- Run ads. Send out emails/ posts on your social media asking users to review your product. Asking them for “video” reviews may work as well. Let them know you’ll use these in your ads. Their reviews suddenly matter more than a review on a third-party site, and this just may get them interested.
- Ads aren’t the only way to do this. You can ask your clients to send a photo/video review which you’ll use on your normal promotions. These can be on your website, as a graphic on third-party websites or somewhere else.
Host a contest
Contests have been one of the biggest conversion-tools since the medieval ages, right? Everyone wants to be the “winner”.
You can host a very simple contest where users are asked to leave “honest” online reviews for you.
You can then “randomly” (so as to not reward only positive reviews) pick 3-5 reviewers and reward them.
Another contest can be a “race”. Let’s say you announce $5 reward (Amazon voucher/ cashback on next order or something else) to the first X people who leave you a review.
This creates a sense of urgency + the will to “win”. Works well as your users wouldn’t know if the “X” number of reviews has been met or there’s still space left!
What contests do for you is you only pay 3-5 people, while generating hundreds of reviews for your brand/product!
You can use something as simple as free Google Forms to receive entries. Users can leave a URL of their review here, along with their e-mails. Simply create the form and share the link on your social media.
Or, you can use something ultra-advanced, such as Gleam. The app lets you host contests and monitor entries, rewards users, verify the users’ contributions and a lot more.
Take action and then get it validated
This is more like a business strategy than an answer to “how to get online reviews for your small business”. Doing this ultimately gets you more sales, respect and returning customers.
When you receive reviews, a number of them would be negative. Filter out those negative reviews which have a problem that can be “solved”. E.g. better packaging, faster shipping and so on.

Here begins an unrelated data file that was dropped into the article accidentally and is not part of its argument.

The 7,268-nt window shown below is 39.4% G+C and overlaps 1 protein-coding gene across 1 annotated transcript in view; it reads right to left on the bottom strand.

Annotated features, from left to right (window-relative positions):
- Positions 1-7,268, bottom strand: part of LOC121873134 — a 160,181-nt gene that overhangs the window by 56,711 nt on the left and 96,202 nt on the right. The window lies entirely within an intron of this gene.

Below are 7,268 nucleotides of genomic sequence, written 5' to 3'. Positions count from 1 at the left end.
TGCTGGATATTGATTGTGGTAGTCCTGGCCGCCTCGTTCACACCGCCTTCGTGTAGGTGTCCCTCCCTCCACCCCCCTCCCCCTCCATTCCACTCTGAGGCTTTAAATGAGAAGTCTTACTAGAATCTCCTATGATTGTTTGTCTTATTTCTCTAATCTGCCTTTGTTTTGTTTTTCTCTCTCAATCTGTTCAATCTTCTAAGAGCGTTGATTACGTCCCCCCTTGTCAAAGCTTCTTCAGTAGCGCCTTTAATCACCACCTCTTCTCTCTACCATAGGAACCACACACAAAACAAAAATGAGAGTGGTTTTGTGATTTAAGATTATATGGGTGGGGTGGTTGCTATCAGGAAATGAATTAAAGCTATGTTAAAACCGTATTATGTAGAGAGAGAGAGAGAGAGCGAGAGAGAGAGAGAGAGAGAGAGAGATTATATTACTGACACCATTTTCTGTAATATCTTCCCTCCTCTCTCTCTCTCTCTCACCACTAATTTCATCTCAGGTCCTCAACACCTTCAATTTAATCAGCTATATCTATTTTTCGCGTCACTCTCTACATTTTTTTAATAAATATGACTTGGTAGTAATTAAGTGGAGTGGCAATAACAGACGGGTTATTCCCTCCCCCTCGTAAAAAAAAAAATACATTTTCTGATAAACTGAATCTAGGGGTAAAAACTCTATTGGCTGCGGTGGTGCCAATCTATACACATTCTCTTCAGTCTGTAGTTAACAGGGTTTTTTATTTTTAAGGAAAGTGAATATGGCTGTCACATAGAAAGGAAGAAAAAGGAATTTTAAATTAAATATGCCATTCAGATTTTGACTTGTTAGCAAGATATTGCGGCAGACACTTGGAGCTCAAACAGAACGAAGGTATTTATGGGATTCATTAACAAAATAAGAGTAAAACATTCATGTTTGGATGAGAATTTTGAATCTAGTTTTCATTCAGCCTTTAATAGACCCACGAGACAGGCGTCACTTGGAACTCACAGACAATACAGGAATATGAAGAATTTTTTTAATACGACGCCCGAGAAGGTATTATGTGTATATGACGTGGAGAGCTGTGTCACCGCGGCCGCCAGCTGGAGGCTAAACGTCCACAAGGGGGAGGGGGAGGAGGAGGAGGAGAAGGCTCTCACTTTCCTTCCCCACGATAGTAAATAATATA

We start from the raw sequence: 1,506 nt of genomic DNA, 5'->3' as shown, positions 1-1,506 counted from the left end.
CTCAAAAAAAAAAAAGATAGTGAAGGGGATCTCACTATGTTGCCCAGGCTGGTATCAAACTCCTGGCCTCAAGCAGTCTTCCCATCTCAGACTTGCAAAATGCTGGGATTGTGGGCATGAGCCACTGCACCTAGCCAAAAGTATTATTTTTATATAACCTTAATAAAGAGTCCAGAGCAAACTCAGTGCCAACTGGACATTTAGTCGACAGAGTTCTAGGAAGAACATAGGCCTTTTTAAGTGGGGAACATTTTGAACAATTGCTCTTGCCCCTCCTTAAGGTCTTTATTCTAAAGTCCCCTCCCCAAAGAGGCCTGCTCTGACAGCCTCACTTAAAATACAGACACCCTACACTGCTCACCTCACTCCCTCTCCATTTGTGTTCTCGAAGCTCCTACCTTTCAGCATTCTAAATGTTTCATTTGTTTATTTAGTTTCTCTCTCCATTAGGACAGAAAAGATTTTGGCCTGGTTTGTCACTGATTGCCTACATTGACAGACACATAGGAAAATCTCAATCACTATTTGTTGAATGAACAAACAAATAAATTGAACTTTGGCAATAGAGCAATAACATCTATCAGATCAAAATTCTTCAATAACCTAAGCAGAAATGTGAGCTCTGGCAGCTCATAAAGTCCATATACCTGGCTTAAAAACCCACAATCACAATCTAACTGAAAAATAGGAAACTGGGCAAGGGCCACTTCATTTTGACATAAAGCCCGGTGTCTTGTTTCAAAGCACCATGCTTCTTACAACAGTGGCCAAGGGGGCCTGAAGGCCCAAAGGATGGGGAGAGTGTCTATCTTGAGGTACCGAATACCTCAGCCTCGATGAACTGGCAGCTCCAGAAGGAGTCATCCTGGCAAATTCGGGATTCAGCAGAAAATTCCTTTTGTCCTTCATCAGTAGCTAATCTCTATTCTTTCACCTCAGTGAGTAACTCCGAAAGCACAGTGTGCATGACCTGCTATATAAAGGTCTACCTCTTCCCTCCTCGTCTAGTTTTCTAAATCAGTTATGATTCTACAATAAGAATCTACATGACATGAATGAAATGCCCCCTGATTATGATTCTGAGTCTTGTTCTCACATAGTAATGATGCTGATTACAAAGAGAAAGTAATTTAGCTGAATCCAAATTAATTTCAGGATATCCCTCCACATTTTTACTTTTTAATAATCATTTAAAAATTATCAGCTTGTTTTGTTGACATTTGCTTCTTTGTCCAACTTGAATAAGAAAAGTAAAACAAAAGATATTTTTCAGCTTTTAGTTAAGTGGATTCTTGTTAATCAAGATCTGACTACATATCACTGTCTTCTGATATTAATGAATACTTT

Then, fix that issue.
Once the issue is fixed, share the review, your solution and proof of what you did on your social media + e-mail lists.
You can even create an entire blog post about it. You can then promote the blog post using a number of tactics.
Point is, when users notice how their reviews are actually shaping your company, they’re more likely to leave you a review.
In fact, some may try your product solely so they can suggest how to make it better!
Install popup widgets on your website
This is a simple but pretty effective technique to get free reviews.
I hope you have a website for your small business? If you do, you can create an attractive popup widget for your website. You can use an advanced small business CRM to do this.
It’s best to show it to people who’ve either purchased your products, and/or have spent a long time on your page.
Simply ask them for a review. It’s just another intersection where you can meet your users and may win yourself a review.
In return, you can offer e-books, guides, priority support or something else if you feel like it.
Final words- How to get online reviews for your small business?
I hope you now have at least some idea on how to get online reviews for your small business, don’t you?
If you follow maybe just 4-5 of the techniques listed above, chances are you’ll be grabbing yourself a few hundred reviews.
Obviously, this list isn’t ultimate. You’re free to come with more creative ways to get people to review you. However, it sure is start, isn’t it?
Go on then, try these out considering you now know how to get online reviews for your small business.